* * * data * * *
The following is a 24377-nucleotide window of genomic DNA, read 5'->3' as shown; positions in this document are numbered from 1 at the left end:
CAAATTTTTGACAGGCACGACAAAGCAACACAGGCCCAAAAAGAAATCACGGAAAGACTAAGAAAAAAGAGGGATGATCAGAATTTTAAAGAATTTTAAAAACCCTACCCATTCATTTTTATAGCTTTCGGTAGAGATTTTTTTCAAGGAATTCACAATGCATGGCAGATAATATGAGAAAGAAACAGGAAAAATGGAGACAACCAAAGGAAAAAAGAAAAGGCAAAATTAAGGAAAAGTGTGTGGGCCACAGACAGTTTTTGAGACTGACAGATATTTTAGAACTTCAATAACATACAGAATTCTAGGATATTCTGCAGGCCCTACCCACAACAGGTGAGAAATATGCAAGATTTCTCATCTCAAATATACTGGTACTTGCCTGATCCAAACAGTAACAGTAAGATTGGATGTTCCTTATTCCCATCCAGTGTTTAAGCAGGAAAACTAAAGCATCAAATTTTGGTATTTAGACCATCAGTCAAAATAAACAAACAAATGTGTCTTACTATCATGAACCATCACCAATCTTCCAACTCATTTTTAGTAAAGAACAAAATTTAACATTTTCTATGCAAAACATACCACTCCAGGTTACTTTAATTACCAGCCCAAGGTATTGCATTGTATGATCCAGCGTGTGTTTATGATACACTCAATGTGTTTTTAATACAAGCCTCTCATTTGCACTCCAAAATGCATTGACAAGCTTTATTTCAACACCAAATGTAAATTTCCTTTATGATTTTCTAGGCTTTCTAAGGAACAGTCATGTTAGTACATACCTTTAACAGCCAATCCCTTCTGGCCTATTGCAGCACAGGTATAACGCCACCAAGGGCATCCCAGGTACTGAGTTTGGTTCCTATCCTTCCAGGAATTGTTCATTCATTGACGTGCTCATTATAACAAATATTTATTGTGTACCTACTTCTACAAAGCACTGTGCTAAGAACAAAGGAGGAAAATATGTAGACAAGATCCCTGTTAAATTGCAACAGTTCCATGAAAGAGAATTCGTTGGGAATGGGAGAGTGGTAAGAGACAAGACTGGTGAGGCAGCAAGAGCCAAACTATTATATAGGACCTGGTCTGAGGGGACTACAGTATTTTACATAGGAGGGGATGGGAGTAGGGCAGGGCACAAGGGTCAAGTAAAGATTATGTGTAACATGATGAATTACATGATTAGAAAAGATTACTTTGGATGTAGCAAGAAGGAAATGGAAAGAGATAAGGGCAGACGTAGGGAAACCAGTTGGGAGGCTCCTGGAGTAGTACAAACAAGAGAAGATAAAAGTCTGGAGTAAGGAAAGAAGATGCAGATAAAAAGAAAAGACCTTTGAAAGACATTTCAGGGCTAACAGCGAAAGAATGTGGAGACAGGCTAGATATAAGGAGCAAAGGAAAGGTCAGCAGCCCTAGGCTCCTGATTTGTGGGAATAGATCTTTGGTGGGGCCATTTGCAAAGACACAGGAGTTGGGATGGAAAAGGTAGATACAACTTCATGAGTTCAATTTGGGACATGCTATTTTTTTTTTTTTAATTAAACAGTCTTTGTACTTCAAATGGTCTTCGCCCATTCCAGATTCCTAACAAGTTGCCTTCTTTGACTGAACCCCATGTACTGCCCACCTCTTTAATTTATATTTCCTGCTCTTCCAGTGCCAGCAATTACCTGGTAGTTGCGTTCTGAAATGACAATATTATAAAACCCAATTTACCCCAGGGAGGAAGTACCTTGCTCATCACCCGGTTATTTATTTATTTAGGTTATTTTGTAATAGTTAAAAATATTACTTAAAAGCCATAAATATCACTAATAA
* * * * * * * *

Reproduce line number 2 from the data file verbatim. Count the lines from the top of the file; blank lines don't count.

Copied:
CAAATTTTTGACAGGCACGACAAAGCAACACAGGCCCAAAAAGAAATCACGGAAAGACTAAGAAAAAAGAGGGATGATCAGAATTTTAAAGAATTTTAAAAACCCTACCCATTCATTTTTATAGCTTTCGGTAGAGATTTTTTTCAAGGAATTCACAATGCATGGCAGATAATATGAGAAAGAAACAGGAAAAATGGAGACAACCAAAGGAAAAAAGAAAAGGCAAAATTAAGGAAAAGTGTGTGGGCCACAGACAGTTTTTGAGACTGACAGATATTTTAGAACTTCAATAACATACAGAATTCTAGGATATTCTGCAGGCCCTACCCACAACAGGTGAGAAATATGCAAGATTTCTCATCTCAAATATACTGGTACTTGCCTGATCCAAACAGTAACAGTAAGATTGGATGTTCCTTATTCCCATCCAGTGTTTAAGCAGGAAAACTAAAGCATCAAATTTTGGTATTTAGACCATCAGTCAAAATAAACAAACAAATGTGTCTTACTATCATGAACCATCACCAATCTTCCAACTCATTTTTAGTAAAGAACAAAATTTAACATTTTCTATGCAAAACATACCACTCCAGGTTACTTTAATTACCAGCCCAAGGTATTGCATTGTATGATCCAGCGTGTGTTTATGATACACTCAATGTGTTTTTAATACAAGCCTCTCATTTGCACTCCAAAATGCATTGACAAGCTTTATTTCAACACCAAATGTAAATTTCCTTTATGATTTTCTAGGCTTTCTAAGGAACAGTCATGTTAGTACATACCTTTAACAGCCAATCCCTTCTGGCCTATTGCAGCACAGGTATAACGCCACCAAGGGCATCCCAGGTACTGAGTTTGGTTCCTATCCTTCCAGGAATTGTTCATTCATTGACGTGCTCATTATAACAAATATTTATTGTGTACCTACTTCTACAAAGCACTGTGCTAAGAACAAAGGAGGAAAATATGTAGACAAGATCCCTGTTAAATTGCAACAGTTCCATGAAAGAGAATTCGTTGGGAATGGGAGAGTGGTAAGAGACAAGACTGGTGAGGCAGCAAGAGCCAAACTATTATATAGGACCTGGTCTGAGGGGACTACAGTATTTTACATAGGAGGGGATGGGAGTAGGGCAGGGCACAAGGGTCAAGTAAAGATTATGTGTAACATGATGAATTACATGATTAGAAAAGATTACTTTGGATGTAGCAAGAAGGAAATGGAAAGAGATAAGGGCAGACGTAGGGAAACCAGTTGGGAGGCTCCTGGAGTAGTACAAACAAGAGAAGATAAAAGTCTGGAGTAAGGAAAGAAGATGCAGATAAAAAGAAAAGACCTTTGAAAGACATTTCAGGGCTAACAGCGAAAGAATGTGGAGACAGGCTAGATATAAGGAGCAAAGGAAAGGTCAGCAGCCCTAGGCTCCTGATTTGTGGGAATAGATCTTTGGTGGGGCCATTTGCAAAGACACAGGAGTTGGGATGGAAAAGGTAGATACAACTTCATGAGTTCAATTTGGGACATGCTATTTTTTTTTTTTTAATTAAACAGTCTTTGTACTTCAAATGGTCTTCGCCCATTCCAGATTCCTAACAAGTTGCCTTCTTTGACTGAACCCCATGTACTGCCCACCTCTTTAATTTATATTTCCTGCTCTTCCAGTGCCAGCAATTACCTGGTAGTTGCGTTCTGAAATGACAATATTATAAAACCCAATTTACCCCAGGGAGGAAGTACCTTGCTCATCACCCGGTTATTTATTTATTTAGGTTATTTTGTAATAGTTAAAAATATTACTTAAAAGCCATAAATATCACTAATAA